Web pioneer Sir Tim Berners-Lee will deliver a keynote speech
Egypt should not have been picked as the venue for a key net talking shop, say human rights activists.
Reporters Without Borders said it was "surprised" that the Internet Governance Forum will take place in Egypt's Sharm-el-Sheikh resort.
Set up by the UN, about 1,400 participants are expected to attend the three-day meeting which gets under way on 15 November.
Delegates will debate security, access and the growth of social networks.
In a statement Reporters Without Borders said: "It is astonishing that a government that is openly hostile to internet users is assigned the organisation of an international meeting on the internet's future."
The Internet Governance Forum (IGF) brings together government officials, business folk and net luminaries. Web creator Sir Tim Berners-Lee is due to deliver one of the keynote speeches at the event.
The IGF grew out of a previous meeting called World Summit on the Information Society that was held in Tunisia in 2005.
Originally the IGF was given a five-year mandate and at this year's meeting it will "take stock of the accomplishments...and discuss whether it should be maintained for the future".
The IGF is not a decision-making body, which has led critics to question its role in the running of the net.
Markus Kummer, executive co-ordinator of the IGF, said the forum played an important role.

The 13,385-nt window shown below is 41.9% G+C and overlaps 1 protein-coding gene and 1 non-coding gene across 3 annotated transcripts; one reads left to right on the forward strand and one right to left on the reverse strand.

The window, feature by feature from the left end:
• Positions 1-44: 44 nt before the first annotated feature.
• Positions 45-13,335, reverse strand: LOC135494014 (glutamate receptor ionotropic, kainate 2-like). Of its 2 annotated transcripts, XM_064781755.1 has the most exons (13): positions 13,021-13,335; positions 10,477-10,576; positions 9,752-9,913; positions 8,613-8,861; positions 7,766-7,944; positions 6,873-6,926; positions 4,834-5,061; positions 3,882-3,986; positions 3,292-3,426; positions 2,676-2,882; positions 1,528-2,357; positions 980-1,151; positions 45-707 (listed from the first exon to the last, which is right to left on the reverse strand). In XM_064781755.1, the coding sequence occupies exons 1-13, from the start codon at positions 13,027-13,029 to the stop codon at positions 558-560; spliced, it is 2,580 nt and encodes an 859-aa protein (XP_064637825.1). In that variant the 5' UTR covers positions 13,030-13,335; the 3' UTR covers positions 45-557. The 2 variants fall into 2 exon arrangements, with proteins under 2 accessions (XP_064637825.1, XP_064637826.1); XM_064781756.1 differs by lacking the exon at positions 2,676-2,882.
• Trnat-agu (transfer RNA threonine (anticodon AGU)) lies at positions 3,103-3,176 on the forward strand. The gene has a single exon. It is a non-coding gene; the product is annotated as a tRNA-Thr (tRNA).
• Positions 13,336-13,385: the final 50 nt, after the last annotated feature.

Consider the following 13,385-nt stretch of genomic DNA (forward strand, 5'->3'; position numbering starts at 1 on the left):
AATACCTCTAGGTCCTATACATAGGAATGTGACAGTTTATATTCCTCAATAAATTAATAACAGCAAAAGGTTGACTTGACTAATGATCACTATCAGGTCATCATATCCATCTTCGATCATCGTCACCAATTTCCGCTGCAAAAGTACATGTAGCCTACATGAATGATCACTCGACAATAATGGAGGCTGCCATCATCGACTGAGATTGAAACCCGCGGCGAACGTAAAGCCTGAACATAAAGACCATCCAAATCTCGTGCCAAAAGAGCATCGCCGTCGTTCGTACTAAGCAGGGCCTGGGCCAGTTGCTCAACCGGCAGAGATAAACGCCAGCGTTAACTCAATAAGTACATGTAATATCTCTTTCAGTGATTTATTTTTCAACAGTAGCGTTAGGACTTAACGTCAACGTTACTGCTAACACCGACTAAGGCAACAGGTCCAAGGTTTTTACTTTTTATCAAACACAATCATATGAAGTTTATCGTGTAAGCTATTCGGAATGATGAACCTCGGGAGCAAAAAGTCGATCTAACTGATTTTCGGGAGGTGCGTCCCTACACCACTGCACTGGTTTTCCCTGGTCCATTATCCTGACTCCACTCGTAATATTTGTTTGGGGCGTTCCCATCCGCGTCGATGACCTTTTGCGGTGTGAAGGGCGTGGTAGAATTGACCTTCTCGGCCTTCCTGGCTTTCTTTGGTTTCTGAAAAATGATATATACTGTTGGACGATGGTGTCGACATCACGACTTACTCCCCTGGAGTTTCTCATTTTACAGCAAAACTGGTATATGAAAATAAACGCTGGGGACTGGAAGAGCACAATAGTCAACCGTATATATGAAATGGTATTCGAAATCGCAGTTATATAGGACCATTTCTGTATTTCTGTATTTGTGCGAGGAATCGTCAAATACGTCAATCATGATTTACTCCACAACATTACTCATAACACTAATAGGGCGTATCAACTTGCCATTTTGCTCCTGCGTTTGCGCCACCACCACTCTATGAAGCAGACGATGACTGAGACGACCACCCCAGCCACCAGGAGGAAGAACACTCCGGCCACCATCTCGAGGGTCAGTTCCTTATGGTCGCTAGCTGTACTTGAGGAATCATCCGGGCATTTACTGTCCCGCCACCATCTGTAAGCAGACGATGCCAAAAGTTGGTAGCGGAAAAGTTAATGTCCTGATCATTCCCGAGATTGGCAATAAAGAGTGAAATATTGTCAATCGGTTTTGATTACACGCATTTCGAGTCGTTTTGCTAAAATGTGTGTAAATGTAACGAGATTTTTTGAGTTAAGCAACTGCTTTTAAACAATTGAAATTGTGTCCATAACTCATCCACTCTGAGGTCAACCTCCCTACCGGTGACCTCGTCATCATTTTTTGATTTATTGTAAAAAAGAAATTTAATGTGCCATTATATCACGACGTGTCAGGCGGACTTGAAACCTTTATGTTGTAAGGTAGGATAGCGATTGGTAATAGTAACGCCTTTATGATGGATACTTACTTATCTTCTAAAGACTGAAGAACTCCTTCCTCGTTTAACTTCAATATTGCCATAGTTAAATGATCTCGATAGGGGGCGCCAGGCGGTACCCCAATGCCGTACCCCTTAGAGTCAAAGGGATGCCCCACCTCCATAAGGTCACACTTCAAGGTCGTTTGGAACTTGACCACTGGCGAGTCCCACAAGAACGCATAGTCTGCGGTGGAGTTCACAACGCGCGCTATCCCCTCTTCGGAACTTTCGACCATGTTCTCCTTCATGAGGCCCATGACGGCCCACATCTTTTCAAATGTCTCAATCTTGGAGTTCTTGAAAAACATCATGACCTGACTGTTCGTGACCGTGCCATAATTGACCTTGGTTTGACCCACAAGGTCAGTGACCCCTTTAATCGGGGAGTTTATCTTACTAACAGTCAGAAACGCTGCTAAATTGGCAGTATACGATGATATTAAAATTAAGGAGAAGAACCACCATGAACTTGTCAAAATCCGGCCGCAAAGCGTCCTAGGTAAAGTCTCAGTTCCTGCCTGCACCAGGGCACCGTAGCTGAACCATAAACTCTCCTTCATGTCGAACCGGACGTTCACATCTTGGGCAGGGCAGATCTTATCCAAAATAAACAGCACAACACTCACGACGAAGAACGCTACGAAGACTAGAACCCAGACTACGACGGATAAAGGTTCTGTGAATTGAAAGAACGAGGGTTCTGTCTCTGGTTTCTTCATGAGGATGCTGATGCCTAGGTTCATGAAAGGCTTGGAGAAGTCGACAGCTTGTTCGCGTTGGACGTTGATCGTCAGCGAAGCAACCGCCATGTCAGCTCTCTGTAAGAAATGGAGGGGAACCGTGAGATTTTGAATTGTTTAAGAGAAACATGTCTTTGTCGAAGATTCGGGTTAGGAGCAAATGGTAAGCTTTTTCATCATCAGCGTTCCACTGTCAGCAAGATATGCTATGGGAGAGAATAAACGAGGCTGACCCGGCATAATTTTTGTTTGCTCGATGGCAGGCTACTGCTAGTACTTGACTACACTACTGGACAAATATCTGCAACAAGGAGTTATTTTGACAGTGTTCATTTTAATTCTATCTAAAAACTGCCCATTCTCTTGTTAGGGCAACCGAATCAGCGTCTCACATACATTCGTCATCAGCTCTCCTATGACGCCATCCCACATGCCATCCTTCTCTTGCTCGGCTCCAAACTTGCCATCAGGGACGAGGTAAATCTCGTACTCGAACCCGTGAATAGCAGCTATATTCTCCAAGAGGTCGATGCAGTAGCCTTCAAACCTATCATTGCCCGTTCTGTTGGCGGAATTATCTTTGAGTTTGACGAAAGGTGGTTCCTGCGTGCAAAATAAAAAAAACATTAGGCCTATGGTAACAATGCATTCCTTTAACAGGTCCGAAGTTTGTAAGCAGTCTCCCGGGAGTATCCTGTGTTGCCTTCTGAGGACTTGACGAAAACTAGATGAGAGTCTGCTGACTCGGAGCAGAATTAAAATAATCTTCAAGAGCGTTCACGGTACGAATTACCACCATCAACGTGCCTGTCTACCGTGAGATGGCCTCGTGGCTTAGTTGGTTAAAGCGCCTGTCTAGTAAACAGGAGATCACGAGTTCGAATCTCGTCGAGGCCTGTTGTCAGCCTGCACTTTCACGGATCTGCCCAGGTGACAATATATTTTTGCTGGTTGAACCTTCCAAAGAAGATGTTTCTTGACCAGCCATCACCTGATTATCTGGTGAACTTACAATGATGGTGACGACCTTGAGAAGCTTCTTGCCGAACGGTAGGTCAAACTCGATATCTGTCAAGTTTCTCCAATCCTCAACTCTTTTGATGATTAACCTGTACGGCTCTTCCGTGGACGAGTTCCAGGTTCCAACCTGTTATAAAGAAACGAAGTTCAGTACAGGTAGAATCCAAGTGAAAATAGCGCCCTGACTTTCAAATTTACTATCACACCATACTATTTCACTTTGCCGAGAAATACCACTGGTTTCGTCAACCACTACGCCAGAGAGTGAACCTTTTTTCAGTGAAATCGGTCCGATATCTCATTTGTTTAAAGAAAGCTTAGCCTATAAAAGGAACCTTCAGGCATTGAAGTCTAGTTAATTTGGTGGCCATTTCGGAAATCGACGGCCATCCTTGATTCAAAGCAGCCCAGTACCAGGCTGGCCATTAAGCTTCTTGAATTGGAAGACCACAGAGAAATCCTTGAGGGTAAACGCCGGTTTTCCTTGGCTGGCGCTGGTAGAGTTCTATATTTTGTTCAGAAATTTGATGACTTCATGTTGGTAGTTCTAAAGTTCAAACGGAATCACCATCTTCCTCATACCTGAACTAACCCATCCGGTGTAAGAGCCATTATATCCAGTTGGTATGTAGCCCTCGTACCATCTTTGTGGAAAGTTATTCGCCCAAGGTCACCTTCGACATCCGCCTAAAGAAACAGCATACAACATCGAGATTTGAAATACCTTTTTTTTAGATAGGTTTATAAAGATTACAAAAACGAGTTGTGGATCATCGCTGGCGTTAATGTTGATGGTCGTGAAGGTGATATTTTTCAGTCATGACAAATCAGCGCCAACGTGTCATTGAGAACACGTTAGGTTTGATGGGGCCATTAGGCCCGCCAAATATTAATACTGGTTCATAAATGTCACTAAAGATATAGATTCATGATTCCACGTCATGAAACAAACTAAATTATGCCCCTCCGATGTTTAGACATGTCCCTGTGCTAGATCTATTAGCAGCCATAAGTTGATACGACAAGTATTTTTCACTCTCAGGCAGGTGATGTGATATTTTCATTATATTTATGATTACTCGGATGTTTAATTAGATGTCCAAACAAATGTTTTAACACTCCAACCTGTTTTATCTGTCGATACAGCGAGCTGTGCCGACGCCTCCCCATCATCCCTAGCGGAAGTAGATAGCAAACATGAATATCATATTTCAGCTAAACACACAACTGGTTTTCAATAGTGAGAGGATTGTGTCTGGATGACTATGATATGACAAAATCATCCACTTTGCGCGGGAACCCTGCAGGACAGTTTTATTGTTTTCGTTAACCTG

"It recognises the issues that are significant and puts them on the agenda of those with the ability to do something about it," he said.
"Initially the net community was not keen to have yet another meeting but they have been converted. While it is hard to offer empirical evidence of our success, there is plenty of anecdotal evidence," he said.
He recalls a Pacific islander who travels every year to the conference.
"It is his one-stop meeting to get updated on net developments. As a result of the IGF he has set up an Internet Exchange Point on his island," he said.
The meetings have spawned smaller, regional ones in Africa, the Caribbean and other parts of the world.
The nature of the IGF where government ministers, business leaders, non-governmental organisations are given equal weight has also been important, he thinks.
"One senior official in Kenya said that the government had never talked to stakeholders and now they do, while the head of a large telecommunications firm said he had never spoken to NGOs before but doing so proved beneficial in the development of their products," said Mr Kummer.
Likely to figure high on the agenda will be the debate about how to balance access to information with protecting copyright.
It is a hot topic at the moment as the UK government introduces tough penalties for those who persistently download illegal content, including removing persistent pirates from the net.
France and the US are also pursuing similar policies, while the European Union is also considering how to deal with pirates and whether to make the internet a fundamental right for users.
The growth of social media will also figure large at this year's conference as the forum asks whether the content available via social networks is ushering in a better-informed society.